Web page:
The Wall Street Journal published a blog titled Foster Care Proposed as Solution for Extreme Childhood Obesity written by Patrick G. Lee. In the article, the author sites an opinion piece published in the Journal of the American Medical Association suggesting state intervention in the form of foster care as an alternative for treating children with extreme obesity (State Intervention in Life-Threatening Childhood Obesity). The premise is that foster care would be more desirable than invasive surgeries which include their own health risks to treat obesity in children. Of course, this proposed ‘treatment’ caught the attention of child welfare advocates and medical professionals taking up both sides of the debate.
I would propose that another option be considered. As far as I know, this does not exist, although I could be wrong. My proposal: Family Health Camps. There are camps for kids that focus on health and weight loss. And there are spas and residential programs for adults trying to lose weight and get healthy. Why not combine the two? My Family Health Camp would address physical activity, healthy eating, relationship building, emotional and spiritual well-being of the entire family. Healthy parenting would be an integral part of the programming to ensure that the benefits are taken home after participation in the program.
How would this differ from programming received at the camps for kids or spas for adults? The emphasis would be on developing healthy habits as a family so that all members are engaged and benefiting from the experience. In addition to the healthy lifestyle activities, relationships that lead to unhealthy behaviors could be addressed. Anyone who has worked in the child welfare and juvenile justice systems knows that one major impediment to success in reunification is that the children/youth are often returned to homes and neighborhoods where there is dysfunction–the same dysfunction that resulted in their being removed. A youth who has participated in a drug rehab program will probably struggle if returned to a neighborhood or school where the use of drugs and alcohol is common or their friends/family are using. The same is likely true to some extent when kids attend weight loss programs. Eating vegetables and whole grains for a week or two or three at a camp is great but does little good if the child returns home to a diet of fast food and potato chips.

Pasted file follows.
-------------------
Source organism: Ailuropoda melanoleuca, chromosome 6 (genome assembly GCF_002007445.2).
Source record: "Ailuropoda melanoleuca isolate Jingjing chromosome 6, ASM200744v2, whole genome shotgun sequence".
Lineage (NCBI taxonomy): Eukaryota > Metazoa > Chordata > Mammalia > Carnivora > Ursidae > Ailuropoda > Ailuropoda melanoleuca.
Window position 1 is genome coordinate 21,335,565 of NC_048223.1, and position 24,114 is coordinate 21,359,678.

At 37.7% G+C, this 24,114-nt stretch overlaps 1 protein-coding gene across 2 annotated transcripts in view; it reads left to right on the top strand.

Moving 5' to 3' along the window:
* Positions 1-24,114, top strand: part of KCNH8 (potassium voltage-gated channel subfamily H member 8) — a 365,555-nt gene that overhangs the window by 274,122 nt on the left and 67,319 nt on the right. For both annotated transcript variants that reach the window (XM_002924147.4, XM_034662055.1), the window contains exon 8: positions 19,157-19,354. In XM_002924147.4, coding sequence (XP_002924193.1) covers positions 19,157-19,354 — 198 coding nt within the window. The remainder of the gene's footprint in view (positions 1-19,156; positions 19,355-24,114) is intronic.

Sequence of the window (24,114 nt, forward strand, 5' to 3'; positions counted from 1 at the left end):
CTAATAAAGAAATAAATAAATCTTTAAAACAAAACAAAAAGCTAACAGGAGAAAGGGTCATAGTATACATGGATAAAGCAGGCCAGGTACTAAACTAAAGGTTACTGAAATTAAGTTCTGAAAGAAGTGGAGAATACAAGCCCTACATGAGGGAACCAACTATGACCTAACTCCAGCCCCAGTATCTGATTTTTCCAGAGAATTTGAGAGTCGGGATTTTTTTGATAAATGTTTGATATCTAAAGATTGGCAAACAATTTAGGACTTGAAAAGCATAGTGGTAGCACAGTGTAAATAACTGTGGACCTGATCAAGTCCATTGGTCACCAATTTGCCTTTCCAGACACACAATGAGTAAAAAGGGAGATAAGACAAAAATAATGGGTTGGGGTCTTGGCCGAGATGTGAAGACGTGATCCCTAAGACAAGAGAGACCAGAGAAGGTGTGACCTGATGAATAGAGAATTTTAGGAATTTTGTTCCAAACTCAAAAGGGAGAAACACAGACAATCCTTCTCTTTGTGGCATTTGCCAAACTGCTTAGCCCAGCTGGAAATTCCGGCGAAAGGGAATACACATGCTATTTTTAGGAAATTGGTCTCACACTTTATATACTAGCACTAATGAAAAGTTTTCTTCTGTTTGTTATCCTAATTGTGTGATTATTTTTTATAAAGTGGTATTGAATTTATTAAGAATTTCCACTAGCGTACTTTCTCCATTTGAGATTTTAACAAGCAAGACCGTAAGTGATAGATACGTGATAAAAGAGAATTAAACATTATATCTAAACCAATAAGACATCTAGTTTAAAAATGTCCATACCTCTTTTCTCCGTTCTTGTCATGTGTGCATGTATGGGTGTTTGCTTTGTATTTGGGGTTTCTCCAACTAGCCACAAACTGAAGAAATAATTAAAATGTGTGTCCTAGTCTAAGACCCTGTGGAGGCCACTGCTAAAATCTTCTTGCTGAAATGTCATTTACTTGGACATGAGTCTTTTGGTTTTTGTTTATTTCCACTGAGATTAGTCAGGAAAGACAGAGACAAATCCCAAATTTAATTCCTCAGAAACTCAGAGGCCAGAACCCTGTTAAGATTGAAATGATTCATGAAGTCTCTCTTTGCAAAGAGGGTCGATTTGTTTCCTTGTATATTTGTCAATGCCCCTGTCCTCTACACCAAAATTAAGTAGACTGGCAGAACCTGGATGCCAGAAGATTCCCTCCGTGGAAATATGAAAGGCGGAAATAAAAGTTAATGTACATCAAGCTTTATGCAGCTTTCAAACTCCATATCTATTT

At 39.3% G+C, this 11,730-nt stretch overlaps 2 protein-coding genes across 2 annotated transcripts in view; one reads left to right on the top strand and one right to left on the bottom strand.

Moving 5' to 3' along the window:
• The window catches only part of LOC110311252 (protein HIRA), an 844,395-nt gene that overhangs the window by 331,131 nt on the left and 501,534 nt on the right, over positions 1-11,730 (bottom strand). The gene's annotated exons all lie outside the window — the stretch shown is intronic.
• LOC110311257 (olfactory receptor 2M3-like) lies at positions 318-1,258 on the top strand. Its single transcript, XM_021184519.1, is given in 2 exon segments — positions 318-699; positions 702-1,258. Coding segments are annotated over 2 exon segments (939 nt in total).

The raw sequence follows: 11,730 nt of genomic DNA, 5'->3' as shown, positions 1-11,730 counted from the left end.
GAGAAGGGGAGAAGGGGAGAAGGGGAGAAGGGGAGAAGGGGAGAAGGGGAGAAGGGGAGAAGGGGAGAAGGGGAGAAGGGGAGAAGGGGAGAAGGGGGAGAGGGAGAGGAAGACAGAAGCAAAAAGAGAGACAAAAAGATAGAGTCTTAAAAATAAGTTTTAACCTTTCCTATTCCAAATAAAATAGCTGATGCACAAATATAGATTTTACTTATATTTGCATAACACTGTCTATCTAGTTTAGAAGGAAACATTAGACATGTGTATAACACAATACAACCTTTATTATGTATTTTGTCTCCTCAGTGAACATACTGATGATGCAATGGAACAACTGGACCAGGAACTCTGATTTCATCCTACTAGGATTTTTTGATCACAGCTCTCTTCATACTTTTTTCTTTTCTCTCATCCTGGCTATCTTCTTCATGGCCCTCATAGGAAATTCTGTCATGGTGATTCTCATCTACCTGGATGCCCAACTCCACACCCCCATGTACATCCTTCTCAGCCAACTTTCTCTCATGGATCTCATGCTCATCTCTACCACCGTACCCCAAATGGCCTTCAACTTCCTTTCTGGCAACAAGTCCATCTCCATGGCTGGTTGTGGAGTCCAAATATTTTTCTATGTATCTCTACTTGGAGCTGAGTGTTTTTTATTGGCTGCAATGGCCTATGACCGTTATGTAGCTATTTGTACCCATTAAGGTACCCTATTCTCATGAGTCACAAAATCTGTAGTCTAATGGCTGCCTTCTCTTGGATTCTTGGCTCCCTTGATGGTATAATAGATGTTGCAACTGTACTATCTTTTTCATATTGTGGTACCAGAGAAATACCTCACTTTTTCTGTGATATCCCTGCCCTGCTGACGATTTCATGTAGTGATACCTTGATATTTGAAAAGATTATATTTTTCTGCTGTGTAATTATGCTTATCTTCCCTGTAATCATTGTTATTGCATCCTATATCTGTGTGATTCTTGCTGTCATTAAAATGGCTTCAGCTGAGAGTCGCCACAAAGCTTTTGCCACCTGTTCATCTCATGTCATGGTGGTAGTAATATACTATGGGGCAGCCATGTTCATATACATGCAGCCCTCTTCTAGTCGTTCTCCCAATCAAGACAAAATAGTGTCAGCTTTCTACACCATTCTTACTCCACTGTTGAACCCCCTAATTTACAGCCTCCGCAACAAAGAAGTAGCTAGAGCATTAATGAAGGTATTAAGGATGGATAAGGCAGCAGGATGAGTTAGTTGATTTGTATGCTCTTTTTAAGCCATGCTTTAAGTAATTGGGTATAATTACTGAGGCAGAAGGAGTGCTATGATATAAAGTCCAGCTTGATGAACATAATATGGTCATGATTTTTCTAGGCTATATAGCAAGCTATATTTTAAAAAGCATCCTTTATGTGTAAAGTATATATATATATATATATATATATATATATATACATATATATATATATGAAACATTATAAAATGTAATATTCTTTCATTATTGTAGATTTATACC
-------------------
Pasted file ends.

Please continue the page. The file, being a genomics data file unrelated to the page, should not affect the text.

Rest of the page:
My Family Health Camp would be structured to provide some of the same activities that families might do on a summer vacation. Think of it as a summer vacation with health benefits. There would be outdoor activities such as swimming, canoeing, bicycling, and sports. While the children/youth are participating in some of the ‘kid’ activities, adults could be taking part in ‘spa-like’ activities, golfing, yoga, Tai Chi, etc. with educational programming focusing on healthy lifestyles. And joint activities could focus on relationship building and promoting positive parenting; activities and skill development that would be transferable after the experience.
In my ideal world, there might be some insurance companies willing to cover some of the cost of attendance. After all, insurance companies would benefit in reduced health care costs that often accompany obesity such as treatment for diabetes or hypertension/high blood pressure. Parents and teens might also have an option of attending at a reduced cost for, say, helping in food preparation. What a great way to develop culinary skills and learn healthy food preparation! As is often the case, I can think of dozens of other programming options that would be healthy, educational, and most importantly, fun! And certainly would be more effective than foster care in supporting and building strong, healthy families.